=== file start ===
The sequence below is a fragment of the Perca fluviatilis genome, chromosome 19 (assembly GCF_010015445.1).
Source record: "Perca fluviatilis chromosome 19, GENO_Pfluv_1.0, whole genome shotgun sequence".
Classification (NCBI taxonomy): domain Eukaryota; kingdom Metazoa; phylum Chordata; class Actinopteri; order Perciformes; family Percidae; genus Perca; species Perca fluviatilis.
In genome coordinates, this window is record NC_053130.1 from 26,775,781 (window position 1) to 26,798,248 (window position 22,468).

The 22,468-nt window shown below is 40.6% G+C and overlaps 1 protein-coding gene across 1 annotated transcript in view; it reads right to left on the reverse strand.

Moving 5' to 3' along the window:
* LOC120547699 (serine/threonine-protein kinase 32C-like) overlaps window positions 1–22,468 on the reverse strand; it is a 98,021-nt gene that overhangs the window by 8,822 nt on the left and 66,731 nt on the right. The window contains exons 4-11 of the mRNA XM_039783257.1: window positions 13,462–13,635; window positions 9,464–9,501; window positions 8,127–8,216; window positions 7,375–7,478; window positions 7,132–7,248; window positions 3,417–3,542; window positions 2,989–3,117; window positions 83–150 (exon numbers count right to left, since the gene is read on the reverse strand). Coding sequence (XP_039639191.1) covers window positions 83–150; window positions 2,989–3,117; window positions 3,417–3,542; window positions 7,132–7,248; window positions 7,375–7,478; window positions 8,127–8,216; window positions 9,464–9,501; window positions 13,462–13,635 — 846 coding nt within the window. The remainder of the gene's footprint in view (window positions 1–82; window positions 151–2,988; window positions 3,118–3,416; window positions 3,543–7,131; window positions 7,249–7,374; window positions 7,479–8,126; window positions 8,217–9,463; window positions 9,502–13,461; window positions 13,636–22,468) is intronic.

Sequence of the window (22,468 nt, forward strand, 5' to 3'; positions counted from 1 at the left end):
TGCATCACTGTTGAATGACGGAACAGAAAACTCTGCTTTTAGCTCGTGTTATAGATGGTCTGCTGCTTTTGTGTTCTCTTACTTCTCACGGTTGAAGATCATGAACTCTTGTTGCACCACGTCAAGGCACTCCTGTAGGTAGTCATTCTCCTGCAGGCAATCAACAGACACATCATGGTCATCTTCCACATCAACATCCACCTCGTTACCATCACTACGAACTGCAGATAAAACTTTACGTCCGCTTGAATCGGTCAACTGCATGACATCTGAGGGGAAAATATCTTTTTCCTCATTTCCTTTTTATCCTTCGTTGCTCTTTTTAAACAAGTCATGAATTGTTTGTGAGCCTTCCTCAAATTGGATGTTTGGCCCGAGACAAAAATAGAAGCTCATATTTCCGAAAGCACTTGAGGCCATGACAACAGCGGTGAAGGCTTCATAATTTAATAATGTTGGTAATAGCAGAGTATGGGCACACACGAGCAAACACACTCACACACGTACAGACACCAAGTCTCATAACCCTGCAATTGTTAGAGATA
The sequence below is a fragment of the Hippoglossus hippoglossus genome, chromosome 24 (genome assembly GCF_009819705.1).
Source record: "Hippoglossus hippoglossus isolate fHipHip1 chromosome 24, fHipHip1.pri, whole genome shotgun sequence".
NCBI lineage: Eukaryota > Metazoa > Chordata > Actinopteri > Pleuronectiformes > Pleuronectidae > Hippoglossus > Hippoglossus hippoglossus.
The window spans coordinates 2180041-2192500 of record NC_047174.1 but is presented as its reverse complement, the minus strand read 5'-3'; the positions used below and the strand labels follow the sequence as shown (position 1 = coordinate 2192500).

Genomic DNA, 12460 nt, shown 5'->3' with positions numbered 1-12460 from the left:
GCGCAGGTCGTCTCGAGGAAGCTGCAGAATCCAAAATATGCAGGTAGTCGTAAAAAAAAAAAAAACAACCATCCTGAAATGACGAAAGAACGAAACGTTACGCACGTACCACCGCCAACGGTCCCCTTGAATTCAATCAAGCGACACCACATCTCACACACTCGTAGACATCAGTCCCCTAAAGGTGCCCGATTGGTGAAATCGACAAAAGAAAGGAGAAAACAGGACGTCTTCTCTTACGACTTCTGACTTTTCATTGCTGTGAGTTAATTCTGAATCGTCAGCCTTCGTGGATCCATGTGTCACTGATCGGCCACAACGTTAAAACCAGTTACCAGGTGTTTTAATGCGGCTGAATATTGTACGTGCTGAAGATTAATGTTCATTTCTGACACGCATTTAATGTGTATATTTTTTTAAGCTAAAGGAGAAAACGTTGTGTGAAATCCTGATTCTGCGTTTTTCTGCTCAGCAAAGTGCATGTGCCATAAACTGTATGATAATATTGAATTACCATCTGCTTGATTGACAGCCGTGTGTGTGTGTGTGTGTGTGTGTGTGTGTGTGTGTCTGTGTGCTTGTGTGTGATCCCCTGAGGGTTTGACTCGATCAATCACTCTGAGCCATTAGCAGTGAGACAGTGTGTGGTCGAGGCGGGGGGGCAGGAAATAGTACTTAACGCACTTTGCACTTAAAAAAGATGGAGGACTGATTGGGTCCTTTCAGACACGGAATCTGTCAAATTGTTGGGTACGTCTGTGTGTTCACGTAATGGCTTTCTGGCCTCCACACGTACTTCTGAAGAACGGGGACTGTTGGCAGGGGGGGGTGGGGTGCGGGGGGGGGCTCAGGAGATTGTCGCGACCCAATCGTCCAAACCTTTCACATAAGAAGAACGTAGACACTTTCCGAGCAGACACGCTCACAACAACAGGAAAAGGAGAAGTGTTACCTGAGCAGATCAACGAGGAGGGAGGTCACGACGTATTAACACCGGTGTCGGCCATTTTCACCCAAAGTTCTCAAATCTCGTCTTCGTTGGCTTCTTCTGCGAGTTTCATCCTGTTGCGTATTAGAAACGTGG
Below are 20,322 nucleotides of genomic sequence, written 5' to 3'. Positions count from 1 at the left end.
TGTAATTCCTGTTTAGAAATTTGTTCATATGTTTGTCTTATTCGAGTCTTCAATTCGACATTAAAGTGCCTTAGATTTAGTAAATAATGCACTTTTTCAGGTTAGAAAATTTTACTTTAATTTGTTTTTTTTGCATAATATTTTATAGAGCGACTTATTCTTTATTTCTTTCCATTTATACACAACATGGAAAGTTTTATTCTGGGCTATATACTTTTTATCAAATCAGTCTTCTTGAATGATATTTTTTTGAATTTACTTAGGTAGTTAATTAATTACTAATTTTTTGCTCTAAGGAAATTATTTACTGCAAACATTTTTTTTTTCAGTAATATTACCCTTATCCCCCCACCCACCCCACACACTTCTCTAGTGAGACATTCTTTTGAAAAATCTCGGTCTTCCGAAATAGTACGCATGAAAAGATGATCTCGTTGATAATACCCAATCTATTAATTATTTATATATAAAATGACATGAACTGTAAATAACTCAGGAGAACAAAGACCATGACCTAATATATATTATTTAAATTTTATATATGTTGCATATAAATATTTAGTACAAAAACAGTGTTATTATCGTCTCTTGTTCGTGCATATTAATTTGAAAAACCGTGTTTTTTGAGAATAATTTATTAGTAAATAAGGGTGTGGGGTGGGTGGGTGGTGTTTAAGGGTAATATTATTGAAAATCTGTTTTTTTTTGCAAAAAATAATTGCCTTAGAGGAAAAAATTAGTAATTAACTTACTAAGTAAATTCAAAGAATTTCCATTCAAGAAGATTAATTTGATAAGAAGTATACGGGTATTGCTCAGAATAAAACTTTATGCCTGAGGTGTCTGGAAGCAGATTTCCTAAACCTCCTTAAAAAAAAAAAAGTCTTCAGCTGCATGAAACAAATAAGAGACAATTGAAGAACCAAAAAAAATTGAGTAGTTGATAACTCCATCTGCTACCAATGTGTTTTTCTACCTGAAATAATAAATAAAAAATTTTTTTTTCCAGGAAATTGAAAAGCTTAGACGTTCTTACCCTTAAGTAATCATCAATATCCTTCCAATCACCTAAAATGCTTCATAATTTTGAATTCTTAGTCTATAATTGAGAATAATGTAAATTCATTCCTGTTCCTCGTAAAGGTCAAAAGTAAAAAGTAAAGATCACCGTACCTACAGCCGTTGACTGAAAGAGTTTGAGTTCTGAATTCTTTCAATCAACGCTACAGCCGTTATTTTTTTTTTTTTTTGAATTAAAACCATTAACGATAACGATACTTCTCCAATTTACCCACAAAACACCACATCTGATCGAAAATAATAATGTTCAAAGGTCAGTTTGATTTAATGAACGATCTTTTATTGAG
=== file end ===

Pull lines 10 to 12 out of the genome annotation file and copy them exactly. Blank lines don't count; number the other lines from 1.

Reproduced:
The sequence below is a fragment of the Hippoglossus hippoglossus genome, chromosome 24 (genome assembly GCF_009819705.1).
Source record: "Hippoglossus hippoglossus isolate fHipHip1 chromosome 24, fHipHip1.pri, whole genome shotgun sequence".
NCBI lineage: Eukaryota > Metazoa > Chordata > Actinopteri > Pleuronectiformes > Pleuronectidae > Hippoglossus > Hippoglossus hippoglossus.